among other things, a novel about missing out on comprehending
another person (here Mai), because of a fixation with one's
own perception as the 'correct' and 'constructing' the other
in those terms. In this novel, the child does that - simply,
but with an innate, unconscious arrogance - and the adult
narrator begins to question the 'seeing'.
But I repeat, none of this, is according to a planned formula.
What strikes me most in Mai
is a metaphor, the metaphor of Mai's back. The contours
of the naked back seem to compensate for everything - the
pain, the facelessness, the weakness… Why a naked back?
Why not the face? The breast? Or a wrinkled hand?
In art and literature, a 'journey' is undertaken, and things
are 'discovered' on the way. I discovered the back, rather
than the face, the breast or the hand. And it kept saying
more and more to me - about its owner's weakness, about
her unrecognized sexuality, about her being a body, not
mere air or spirit. Perhaps I needed to see a hidden part
of her anatomy to be struck by all this. The hand and face
would not have done, the breast is too loaded and coded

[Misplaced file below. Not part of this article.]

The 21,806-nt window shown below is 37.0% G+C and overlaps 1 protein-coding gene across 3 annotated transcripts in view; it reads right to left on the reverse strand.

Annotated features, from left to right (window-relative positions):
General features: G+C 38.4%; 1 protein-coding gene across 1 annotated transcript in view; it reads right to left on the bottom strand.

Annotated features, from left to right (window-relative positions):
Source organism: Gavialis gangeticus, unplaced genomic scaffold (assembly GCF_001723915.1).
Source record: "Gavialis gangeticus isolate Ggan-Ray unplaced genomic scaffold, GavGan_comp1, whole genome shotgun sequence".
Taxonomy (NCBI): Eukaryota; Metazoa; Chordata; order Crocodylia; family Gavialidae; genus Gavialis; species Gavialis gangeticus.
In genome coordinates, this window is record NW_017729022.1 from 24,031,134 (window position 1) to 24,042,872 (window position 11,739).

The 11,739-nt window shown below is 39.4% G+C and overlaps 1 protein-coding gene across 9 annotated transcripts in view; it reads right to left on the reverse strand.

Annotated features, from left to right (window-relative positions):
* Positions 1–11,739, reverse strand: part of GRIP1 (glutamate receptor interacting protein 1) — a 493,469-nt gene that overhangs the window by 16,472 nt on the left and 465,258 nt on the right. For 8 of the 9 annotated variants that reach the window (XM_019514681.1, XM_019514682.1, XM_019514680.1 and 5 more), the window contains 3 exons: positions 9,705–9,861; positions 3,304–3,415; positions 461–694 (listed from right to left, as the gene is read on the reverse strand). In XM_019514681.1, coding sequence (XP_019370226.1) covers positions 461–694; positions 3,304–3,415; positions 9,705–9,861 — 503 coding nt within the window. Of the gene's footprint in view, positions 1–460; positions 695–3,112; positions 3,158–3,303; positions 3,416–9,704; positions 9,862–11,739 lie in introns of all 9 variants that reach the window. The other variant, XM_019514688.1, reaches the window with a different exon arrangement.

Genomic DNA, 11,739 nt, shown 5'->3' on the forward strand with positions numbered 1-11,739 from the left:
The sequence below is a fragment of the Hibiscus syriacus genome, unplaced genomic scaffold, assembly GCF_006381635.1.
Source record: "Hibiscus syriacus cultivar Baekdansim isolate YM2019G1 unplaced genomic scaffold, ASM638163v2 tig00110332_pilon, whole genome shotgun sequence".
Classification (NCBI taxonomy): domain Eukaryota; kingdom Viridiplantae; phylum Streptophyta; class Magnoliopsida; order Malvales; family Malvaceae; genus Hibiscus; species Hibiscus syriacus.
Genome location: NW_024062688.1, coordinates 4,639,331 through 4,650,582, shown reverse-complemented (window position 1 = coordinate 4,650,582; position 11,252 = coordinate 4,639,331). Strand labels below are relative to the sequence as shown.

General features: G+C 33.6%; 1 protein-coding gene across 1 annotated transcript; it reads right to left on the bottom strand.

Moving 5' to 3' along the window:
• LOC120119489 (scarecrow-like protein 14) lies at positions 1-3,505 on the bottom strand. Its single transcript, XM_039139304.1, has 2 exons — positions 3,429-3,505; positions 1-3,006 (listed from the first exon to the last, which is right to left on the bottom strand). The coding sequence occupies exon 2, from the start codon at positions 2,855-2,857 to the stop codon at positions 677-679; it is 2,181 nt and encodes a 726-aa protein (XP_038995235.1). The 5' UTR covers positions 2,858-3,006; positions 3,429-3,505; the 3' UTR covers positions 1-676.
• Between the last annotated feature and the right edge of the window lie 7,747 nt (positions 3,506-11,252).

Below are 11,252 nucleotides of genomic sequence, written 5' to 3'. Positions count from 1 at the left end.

with meaning. The back became a powerful image for it was
so banal and ordinary and yet secret and telling. A metaphor,
a mere inanity in one go.
In the same book you dwell on the
past. You say, "The past is that god - or devil - whom we
cannot worship but who is present everywhere, surrounding
us inside and out, holding us in its clutches. We are merely
a miniscule part of it. We are helpless". Is past really
the defining factor?
Yes and no. The past is ever present, realized by us in
bits, consciously and debated on sometimes; unconscious
and undiscussed other times. It is not just a weight we
carry, it is also a refuge, a familiarity we return to.
I am qualifying it with a 'no' because as much as the past,
the present too impinges on us. We constantly form our past
with our present. In Mai, the present is also weighing